Not at all without a melodic presence despite the forward nature of its rhythms, Pangs arrives some four-years after the band’s second offering, Experience Feelings, which itself came just one year later as the follow-up to their 2013 debut, True Romance. Whyever the fourfold increase in span between their releases, Constant Lovers obviously relish the opportunity that Pangs gives them to explore the outer reaches of their approach, and regardless of how the listener chooses to take that on, doing so only proves to be an engaging, exciting and let’s-go-again-worthy experience.

Get your digs with the premiere of “Meow Meow Meow” below, followed by some preliminaries on the release courtesy of the PR wire.

Enjoy:

Constant Lovers, “Meow Meow Meow” official track premiere

Seattle, WA quartet Constant Lovers announce their forthcoming sophomore album, Pangs.

Constant Lovers’ Pangs was created during a sustained period of unrest punctuated by moments of intense inspiration. The result is an album where delight collides with angularity, chaos morphs into play, and humor and strangeness are, as always, just beneath the tough exterior. At once a celebration of the heavier sounds featured in their last album, Experience Feelings, Pangs also signals a turn towards a more exploratory nature. With the addition of saxophone and the use of improvisation in both recording and recent live shows, Constant Lovers are pushing at their boundaries.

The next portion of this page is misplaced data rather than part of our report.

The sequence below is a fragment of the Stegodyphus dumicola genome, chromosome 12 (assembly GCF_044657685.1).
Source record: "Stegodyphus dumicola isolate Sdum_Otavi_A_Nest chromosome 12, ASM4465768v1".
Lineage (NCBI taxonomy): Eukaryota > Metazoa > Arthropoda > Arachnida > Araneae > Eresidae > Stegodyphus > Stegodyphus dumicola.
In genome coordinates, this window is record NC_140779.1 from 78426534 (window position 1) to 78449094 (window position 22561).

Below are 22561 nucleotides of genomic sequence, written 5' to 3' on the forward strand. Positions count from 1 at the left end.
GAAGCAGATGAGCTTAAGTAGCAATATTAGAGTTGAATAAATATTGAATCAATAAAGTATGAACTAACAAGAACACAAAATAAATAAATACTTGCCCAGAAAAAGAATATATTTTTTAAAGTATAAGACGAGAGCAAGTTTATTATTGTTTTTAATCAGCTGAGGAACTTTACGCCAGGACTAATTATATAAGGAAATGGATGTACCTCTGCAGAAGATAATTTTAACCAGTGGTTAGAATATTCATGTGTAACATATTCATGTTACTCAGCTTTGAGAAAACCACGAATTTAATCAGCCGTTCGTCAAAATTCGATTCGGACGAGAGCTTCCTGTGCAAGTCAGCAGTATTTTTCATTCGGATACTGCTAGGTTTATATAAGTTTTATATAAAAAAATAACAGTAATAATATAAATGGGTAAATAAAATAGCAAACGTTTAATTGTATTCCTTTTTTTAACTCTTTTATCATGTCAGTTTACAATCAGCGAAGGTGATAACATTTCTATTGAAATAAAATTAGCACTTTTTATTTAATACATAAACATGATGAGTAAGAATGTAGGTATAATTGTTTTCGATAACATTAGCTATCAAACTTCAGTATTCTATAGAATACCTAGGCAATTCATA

Pangs will be available on LP and download on October 26th, 2018.

Artist: Constant Lovers
Album: Pangs
Record Label: Self-released
Release Date: October 26th, 2018